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Magnetic Resonance Imaging (MRI)

  • MRI is a routine diagnostic imaging exam that uses a large magnet, radio waves and a computer to produce 2- and 3-dimensional images of your child's body's organs, tissues and bones.

    An MRI scan is:

    • often the imaging method of choice because it does not use ionizing radiation (x-rays)
    • a way to better evaluate various parts of the body and certain diseases that may not be assessed adequately with other imaging technologies
    • painless, since the MRI scanner takes pictures without touching your child's body
    • safe
    • interpreted by a pediatric radiologist or pediatric neuroradiologist; the results are reported to your child's physician

    How Boston Children's Hospital approaches MRI

    Performing MRIs in children poses unique challenges. The Division of MRI at Boston Children's provides a soothing, kid-friendly environment with:

    • highly trained pediatric radiologists with expertise in supervising and interpreting MRI in children of all ages
    • technologists with years of experience in imaging children and teens
    • protocols and procedures specifically for pediatric use, which means age-appropriate care for children and the best possible images for the radiologists
    • distraction techniques that include music and video goggles
    • the Try Without program, which gives 4- to 6-year-olds the chance to try to undergo their MRIs without sedation.

    Magnetic Resonance Imaging (MR or MRI)

    Boston Children's Hospital of Waltham
    300 Longwood Avenue
    Boston, MA 02115
    617-355-6400
    fax 617-730-0566

  • What is an MRI scanner and how does it work?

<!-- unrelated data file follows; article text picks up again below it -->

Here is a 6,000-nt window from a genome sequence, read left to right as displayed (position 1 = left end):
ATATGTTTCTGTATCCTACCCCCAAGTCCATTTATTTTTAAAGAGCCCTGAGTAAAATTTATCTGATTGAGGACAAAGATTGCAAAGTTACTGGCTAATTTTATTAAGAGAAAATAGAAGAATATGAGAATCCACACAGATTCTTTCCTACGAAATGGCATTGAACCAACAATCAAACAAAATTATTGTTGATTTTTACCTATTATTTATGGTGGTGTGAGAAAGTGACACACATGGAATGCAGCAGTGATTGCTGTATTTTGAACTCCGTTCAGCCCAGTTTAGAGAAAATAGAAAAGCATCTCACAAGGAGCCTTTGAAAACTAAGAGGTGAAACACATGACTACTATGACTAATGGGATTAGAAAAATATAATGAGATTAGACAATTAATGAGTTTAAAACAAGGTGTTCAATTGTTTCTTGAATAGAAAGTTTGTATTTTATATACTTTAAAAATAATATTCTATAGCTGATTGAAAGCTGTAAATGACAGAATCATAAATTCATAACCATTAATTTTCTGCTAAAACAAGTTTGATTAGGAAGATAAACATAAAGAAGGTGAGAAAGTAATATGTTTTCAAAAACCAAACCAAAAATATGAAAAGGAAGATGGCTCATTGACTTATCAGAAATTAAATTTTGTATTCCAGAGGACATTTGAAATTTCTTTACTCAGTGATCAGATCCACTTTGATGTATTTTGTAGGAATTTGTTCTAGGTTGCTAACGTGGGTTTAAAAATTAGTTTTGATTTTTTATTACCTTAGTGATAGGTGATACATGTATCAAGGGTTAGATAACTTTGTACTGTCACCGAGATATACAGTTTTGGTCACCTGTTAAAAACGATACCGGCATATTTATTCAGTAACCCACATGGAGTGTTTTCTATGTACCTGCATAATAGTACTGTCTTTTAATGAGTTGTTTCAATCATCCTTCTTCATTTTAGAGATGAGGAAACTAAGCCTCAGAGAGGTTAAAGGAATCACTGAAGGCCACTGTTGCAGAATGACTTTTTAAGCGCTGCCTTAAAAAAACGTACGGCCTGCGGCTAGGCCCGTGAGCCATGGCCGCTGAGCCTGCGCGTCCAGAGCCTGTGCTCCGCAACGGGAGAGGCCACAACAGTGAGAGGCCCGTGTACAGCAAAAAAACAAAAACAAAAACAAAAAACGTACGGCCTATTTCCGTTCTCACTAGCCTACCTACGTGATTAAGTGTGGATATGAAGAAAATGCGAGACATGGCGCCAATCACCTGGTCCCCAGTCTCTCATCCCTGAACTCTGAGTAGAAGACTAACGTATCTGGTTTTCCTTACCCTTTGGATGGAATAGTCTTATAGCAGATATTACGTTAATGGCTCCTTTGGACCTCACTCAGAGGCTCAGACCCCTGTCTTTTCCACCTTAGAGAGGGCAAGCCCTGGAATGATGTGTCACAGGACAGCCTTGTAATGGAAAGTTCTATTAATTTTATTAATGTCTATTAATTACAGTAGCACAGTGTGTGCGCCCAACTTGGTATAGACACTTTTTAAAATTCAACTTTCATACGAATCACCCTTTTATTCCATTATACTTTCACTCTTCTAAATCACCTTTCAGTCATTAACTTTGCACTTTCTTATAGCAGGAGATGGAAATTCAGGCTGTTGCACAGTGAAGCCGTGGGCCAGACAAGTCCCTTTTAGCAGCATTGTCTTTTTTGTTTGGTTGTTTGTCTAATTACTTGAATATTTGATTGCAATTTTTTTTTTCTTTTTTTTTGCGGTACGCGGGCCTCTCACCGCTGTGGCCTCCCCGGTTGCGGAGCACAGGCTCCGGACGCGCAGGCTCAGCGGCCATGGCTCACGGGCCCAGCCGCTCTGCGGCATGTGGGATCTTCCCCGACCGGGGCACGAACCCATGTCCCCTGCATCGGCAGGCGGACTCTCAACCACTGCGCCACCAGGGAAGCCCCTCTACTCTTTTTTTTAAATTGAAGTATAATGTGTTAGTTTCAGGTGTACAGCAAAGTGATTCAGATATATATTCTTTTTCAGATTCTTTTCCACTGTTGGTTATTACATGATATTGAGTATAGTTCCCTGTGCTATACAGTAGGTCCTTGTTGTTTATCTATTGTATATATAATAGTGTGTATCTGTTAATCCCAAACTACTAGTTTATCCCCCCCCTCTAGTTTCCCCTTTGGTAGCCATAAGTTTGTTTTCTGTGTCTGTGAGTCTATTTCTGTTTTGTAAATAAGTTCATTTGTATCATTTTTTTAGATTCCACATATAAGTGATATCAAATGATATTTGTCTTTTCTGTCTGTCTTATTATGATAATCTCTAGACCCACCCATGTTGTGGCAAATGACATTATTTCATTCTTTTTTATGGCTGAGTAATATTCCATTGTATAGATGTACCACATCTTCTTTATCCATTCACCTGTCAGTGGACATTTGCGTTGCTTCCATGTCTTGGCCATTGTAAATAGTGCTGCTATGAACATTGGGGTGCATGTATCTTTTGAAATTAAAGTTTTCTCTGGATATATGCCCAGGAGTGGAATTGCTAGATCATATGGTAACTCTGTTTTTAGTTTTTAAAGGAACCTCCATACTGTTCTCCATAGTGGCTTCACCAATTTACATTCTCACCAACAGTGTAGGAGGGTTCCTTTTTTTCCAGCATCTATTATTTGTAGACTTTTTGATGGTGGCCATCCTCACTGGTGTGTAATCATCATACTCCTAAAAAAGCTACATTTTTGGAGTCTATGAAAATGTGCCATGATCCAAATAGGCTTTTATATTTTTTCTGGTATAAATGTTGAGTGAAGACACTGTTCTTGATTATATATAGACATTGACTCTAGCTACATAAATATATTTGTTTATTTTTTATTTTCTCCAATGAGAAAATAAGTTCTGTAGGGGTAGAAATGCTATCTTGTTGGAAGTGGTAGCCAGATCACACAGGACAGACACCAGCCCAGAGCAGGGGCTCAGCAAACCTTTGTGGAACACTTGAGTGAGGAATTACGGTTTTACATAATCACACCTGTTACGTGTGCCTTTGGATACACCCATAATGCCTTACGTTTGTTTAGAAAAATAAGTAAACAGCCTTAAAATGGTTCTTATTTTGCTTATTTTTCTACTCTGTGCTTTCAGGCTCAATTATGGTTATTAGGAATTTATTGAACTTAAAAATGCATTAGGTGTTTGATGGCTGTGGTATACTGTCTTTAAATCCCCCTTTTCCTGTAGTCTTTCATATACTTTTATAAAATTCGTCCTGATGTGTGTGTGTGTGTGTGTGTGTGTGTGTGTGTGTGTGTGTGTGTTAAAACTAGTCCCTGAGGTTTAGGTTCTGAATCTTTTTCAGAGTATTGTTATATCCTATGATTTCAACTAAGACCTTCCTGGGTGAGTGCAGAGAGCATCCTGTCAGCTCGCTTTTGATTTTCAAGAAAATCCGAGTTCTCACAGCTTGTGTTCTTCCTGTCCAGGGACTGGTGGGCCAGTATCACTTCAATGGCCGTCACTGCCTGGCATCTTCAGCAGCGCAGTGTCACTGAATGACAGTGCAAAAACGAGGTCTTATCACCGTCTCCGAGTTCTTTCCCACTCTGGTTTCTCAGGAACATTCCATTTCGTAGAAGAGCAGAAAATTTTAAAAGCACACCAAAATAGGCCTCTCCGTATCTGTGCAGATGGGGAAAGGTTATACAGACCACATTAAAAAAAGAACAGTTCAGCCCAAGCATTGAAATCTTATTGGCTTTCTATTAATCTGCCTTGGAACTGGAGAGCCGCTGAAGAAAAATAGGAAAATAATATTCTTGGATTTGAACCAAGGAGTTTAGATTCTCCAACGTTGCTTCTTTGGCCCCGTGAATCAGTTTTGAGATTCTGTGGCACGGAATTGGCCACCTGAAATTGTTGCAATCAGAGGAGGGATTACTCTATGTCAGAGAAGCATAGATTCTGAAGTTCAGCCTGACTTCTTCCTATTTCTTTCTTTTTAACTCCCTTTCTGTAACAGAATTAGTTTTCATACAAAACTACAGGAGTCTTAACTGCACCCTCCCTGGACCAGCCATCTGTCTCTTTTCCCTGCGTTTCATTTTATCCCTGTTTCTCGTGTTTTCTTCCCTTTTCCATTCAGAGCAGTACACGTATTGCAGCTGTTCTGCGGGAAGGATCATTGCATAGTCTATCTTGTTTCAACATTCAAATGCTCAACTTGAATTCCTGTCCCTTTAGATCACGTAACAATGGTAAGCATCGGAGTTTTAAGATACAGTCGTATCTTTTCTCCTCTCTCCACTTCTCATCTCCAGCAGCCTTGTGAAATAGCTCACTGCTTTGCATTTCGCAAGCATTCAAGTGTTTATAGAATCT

An MRI scanner is a large, tube-shaped magnet that provides a strong magnetic field around your child. A radiofrequency coil is placed over the part of your child's body that needs to be imaged. The magnetic field, along with applied radiofrequency waves, temporarily alters the alignment of hydrogen protons found in water molecules within the body. Computers construct the images based on the radiofrequency signals emitted by the protons.

    Why might an MRI be needed?

    MRI is often used to obtain specific diagnostic information not already provided by other imaging technologies such as computed tomography (CT), nuclear medicine, ultrasound and x-ray.

    How should I prepare my child for the MRI scan?

    • It is helpful to give your child a simple explanation as to why she needs an MRI and assure her that you will be with her for the entire time.
    • You may want to bring your child's favorite book, toy or comforting object to use while you wait.
    • If your child will be using the video goggles or listening to music, you can bring a favorite DVD or an iPod from home. The department also has a collection of movies available.
    • During the scan the machine makes noises but will not hurt your child.

    For abdominal scans, your child may be asked to refrain from eating or drinking for four to six hours and will be required to drink a solution upon arrival before the scan begins. It is important that you follow all instructions or the scan may need to be rescheduled.

    What should I expect when I bring my child to the hospital?

    When you arrive, please go to the MRI radiology check-in desk on the second floor of the main hospital in Boston or the first floor check-in desk at our Waltham facility. An ambulatory service representative will check your child in and verify her registration information.

    We will give you a safety screening questionnaire to fill out for your child:

    • This form will ensure that your child can be safely imaged in MRI.
    • If you plan to accompany your child into the scanner room, you must also fill out a form for yourself.